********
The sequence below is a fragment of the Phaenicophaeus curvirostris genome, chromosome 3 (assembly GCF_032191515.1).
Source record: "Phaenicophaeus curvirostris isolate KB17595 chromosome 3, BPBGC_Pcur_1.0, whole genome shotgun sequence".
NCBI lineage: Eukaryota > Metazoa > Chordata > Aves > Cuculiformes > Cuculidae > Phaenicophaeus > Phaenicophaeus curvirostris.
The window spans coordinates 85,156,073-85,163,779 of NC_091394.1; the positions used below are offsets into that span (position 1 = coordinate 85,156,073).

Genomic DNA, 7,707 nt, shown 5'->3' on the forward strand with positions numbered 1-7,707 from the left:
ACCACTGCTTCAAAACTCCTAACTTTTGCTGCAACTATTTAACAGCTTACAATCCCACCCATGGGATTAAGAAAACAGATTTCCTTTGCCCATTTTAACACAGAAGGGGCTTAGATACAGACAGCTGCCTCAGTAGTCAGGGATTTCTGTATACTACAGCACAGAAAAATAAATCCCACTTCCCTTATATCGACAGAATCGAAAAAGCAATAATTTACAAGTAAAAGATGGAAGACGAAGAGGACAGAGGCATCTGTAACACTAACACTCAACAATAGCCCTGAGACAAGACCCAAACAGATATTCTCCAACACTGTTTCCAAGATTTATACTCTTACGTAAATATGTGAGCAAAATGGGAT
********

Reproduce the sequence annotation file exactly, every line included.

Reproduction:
The sequence below is a fragment of the Phaenicophaeus curvirostris genome, chromosome 3 (assembly GCF_032191515.1).
Source record: "Phaenicophaeus curvirostris isolate KB17595 chromosome 3, BPBGC_Pcur_1.0, whole genome shotgun sequence".
NCBI lineage: Eukaryota > Metazoa > Chordata > Aves > Cuculiformes > Cuculidae > Phaenicophaeus > Phaenicophaeus curvirostris.
The window spans coordinates 85,156,073-85,163,779 of NC_091394.1; the positions used below are offsets into that span (position 1 = coordinate 85,156,073).

Genomic DNA, 7,707 nt, shown 5'->3' on the forward strand with positions numbered 1-7,707 from the left:
ACCACTGCTTCAAAACTCCTAACTTTTGCTGCAACTATTTAACAGCTTACAATCCCACCCATGGGATTAAGAAAACAGATTTCCTTTGCCCATTTTAACACAGAAGGGGCTTAGATACAGACAGCTGCCTCAGTAGTCAGGGATTTCTGTATACTACAGCACAGAAAAATAAATCCCACTTCCCTTATATCGACAGAATCGAAAAAGCAATAATTTACAAGTAAAAGATGGAAGACGAAGAGGACAGAGGCATCTGTAACACTAACACTCAACAATAGCCCTGAGACAAGACCCAAACAGATATTCTCCAACACTGTTTCCAAGATTTATACTCTTACGTAAATATGTGAGCAAAATGGGAT